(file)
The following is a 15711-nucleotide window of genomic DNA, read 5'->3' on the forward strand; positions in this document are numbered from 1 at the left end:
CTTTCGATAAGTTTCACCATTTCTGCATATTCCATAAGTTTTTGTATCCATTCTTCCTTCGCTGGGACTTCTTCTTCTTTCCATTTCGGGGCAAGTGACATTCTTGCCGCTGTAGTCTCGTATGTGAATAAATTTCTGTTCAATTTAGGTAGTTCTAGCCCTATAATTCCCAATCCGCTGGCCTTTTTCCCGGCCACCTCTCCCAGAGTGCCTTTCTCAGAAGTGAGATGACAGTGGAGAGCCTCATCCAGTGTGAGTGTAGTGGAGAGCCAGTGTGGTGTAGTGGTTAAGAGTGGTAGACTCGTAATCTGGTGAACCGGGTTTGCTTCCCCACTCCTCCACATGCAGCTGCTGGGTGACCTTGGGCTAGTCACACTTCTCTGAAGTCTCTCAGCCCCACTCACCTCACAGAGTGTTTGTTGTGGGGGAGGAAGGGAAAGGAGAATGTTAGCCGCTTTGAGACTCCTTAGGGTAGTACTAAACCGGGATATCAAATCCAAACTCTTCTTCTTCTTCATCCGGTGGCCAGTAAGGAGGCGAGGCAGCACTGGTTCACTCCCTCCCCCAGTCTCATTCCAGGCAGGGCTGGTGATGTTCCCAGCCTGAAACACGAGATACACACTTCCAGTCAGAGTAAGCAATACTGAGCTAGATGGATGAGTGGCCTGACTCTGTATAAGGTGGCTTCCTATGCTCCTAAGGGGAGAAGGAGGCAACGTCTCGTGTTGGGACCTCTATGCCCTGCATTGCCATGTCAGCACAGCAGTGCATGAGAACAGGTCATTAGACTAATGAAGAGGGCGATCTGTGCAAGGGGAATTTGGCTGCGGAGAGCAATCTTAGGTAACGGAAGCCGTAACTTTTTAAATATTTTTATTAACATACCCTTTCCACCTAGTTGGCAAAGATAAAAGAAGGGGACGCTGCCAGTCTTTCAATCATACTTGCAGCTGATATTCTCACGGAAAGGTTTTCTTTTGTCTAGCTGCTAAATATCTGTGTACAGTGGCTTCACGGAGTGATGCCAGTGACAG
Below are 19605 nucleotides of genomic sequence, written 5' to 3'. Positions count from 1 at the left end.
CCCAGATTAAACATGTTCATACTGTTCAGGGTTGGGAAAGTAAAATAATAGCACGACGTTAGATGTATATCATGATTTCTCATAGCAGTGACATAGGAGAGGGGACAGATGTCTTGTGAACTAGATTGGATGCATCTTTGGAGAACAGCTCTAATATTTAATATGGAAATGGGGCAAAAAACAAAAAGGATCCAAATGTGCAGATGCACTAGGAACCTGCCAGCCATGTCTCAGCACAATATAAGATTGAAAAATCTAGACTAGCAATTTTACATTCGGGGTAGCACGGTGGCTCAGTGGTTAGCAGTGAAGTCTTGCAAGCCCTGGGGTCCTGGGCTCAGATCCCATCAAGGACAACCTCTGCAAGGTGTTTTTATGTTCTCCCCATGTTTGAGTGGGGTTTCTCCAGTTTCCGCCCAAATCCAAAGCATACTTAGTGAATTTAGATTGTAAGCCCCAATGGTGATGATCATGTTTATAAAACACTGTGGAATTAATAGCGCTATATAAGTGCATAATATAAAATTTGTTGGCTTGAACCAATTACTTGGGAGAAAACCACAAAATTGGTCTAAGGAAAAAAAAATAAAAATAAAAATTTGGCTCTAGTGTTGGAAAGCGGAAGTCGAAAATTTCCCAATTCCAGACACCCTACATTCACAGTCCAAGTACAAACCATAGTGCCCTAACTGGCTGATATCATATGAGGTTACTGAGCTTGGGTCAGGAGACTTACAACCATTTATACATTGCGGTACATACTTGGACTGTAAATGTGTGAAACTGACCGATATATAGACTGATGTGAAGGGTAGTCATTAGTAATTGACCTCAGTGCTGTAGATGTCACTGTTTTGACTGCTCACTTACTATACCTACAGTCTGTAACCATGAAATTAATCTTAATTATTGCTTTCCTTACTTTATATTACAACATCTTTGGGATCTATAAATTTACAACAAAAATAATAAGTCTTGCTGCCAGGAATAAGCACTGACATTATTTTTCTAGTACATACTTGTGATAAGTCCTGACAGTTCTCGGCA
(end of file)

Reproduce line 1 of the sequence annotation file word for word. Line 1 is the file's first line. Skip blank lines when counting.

The following is a 15711-nucleotide window of genomic DNA, read 5'->3' on the forward strand; positions in this document are numbered from 1 at the left end: